Wednesday, May 16, 2012

greece will run out of money in six weeks unless it bends over for the "bailout"

telegraph | Speaking exclusively to The Sunday Telegraph, Theodoros Pangalos said he was "very much afraid of what is going to happen" after Greek voters rejected the deal in elections last Sunday.

"The majority of the people voted for a very strange mental construction," he said. "We want to be in the EU and the euro, but we don't want to pay anything for the past."

The main beneficiary of the election, the hard-Left Syriza coalition, came a startling second on a promise to tear up the deal, which promises EU loans to keep massively-indebted Greece afloat, but demands crippling spending cuts in return. Germany, the principal lender, has said it will stop payments if Greece breaks its promises on spending.

Mr Pangalos warned: "There is a school of thought that says the Germans are bluffing. They need Greece and will never throw us out of the eurozone. But what will happen, which is almost certain, is they will not give us the money to pay our debts.

"We will be in wild bankruptcy, out-of-control bankruptcy. The state will not be able to pay salaries and pensions. This is not recognised by the citizens. We have got until June before we run out of money.

"We have been spending the future for half a century. What [the anti-bailout forces] are really asking from the EU is not just to pay our bills, but also to pay for the deficit which we are still creating.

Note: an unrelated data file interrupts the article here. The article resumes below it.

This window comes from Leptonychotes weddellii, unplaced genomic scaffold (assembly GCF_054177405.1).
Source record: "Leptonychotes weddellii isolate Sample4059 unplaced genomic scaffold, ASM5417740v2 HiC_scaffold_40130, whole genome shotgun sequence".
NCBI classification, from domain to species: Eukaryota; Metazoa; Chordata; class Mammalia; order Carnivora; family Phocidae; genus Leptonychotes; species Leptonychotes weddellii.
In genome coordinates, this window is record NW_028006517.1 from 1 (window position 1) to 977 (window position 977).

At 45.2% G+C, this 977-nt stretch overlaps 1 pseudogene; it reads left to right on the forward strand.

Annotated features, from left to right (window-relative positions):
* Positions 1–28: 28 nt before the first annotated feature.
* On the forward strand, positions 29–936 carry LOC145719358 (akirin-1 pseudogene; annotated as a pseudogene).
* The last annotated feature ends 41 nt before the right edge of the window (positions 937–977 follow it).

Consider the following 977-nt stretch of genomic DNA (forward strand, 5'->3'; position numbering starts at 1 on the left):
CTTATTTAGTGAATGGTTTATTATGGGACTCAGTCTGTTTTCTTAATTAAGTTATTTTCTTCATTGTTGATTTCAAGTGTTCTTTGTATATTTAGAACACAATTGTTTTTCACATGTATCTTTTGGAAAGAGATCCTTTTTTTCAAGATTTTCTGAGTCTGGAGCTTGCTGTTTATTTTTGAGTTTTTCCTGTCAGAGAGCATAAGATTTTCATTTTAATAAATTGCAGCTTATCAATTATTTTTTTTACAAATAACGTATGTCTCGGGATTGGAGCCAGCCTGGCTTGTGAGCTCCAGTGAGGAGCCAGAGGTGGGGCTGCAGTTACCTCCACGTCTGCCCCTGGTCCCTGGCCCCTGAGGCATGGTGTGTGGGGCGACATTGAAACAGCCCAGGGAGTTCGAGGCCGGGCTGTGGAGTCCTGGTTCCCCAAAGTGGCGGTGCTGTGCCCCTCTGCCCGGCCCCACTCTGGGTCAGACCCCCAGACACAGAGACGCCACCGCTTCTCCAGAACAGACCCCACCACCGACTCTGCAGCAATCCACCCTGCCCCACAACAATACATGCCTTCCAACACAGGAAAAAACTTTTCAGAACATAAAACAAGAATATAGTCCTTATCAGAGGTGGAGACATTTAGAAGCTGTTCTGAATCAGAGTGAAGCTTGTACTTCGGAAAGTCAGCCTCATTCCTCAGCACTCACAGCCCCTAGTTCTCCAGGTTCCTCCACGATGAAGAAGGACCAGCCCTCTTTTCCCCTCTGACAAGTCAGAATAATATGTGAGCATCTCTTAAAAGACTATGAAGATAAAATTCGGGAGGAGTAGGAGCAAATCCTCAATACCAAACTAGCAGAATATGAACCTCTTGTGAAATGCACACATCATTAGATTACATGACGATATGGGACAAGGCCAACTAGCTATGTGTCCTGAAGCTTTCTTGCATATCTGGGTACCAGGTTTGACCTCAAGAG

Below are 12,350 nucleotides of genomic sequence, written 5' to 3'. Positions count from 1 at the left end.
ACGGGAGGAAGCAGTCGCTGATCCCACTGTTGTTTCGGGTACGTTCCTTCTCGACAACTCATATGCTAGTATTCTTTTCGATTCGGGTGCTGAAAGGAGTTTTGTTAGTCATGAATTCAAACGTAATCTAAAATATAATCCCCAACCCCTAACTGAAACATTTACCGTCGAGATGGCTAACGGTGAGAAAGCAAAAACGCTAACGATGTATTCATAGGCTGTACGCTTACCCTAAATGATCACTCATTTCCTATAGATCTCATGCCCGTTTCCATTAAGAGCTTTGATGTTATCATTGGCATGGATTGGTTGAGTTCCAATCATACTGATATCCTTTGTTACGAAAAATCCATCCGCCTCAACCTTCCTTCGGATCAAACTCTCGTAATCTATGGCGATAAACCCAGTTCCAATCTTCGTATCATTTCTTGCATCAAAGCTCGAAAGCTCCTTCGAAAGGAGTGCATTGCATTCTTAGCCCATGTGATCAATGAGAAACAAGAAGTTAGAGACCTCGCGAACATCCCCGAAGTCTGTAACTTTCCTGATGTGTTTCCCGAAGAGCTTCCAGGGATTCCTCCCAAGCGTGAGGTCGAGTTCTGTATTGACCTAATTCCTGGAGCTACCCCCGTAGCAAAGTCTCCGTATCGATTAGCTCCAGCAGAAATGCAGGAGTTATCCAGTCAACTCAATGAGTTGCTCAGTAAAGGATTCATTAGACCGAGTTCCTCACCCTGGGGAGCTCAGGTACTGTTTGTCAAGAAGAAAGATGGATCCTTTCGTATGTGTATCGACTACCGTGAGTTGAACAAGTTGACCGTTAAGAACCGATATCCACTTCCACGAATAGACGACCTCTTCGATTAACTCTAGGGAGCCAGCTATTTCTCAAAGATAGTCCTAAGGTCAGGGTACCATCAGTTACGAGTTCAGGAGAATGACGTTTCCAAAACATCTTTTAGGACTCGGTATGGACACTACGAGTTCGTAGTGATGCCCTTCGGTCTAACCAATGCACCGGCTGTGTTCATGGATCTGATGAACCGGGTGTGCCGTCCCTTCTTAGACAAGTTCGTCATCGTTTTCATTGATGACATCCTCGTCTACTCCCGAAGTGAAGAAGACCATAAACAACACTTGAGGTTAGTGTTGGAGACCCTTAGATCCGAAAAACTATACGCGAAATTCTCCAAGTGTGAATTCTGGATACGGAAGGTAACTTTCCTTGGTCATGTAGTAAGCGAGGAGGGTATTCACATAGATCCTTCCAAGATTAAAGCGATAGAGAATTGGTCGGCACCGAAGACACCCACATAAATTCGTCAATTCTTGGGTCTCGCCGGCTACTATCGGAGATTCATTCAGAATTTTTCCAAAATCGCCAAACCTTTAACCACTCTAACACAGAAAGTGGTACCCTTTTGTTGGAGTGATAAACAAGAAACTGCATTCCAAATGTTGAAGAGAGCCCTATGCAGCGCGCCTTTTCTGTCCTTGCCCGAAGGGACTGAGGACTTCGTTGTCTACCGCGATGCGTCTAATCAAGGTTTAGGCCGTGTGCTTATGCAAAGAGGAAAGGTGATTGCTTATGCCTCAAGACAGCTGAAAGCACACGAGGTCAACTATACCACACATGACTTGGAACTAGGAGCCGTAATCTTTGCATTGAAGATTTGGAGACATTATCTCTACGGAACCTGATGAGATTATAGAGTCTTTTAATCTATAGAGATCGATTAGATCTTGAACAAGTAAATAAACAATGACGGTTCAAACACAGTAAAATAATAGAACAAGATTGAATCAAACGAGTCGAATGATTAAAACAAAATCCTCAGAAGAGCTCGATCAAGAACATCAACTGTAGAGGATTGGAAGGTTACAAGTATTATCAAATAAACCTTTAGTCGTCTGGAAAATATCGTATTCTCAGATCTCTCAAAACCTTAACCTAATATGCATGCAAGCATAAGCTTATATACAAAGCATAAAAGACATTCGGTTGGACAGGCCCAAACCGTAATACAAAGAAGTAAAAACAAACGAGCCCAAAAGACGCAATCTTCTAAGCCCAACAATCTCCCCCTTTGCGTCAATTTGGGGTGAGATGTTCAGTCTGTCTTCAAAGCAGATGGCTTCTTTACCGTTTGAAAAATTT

"I'm sure the Germans don't want Greece to leave the euro. What I don't know is how much they're willing to pay. It depends on the German man on the street. Is he willing to pay his taxes to save Greece? I doubt it."

After each of the top three parties at the election failed to form a government, Greece's president, Karolos Papoulias, will on Sunday hold last-ditch talks to cobble together a national unity coalition. The alternative is a fresh election next month which polls show Syriza is likely to win.

Mr Pangalos compared Syriza's charismatic leader, Alexis Tsipras, to Venezuela's Hugo Chavez.

"Are the Germans going to pay for a guy that wants to imitate Chavez?" he said. "Except that Chavez has oil, and an army."

The deputy prime minister also warned that chaos could boost the neo-fascist Golden Dawn party, which won an unprecedented seven per cent of the vote, and 21 seats, in Sunday's election.

"In the places where the police voted, the fascists got 25 per cent," he said. "They are a serious threat. They have used violence already – you don't know where it will stop.

"You know how it happened in Germany – it started with the Jews, then the Communists, then everybody – it could happen here. This is the country, after the Soviet Union and Germany itself, with the biggest percentage of [Second World War] casualties in its population."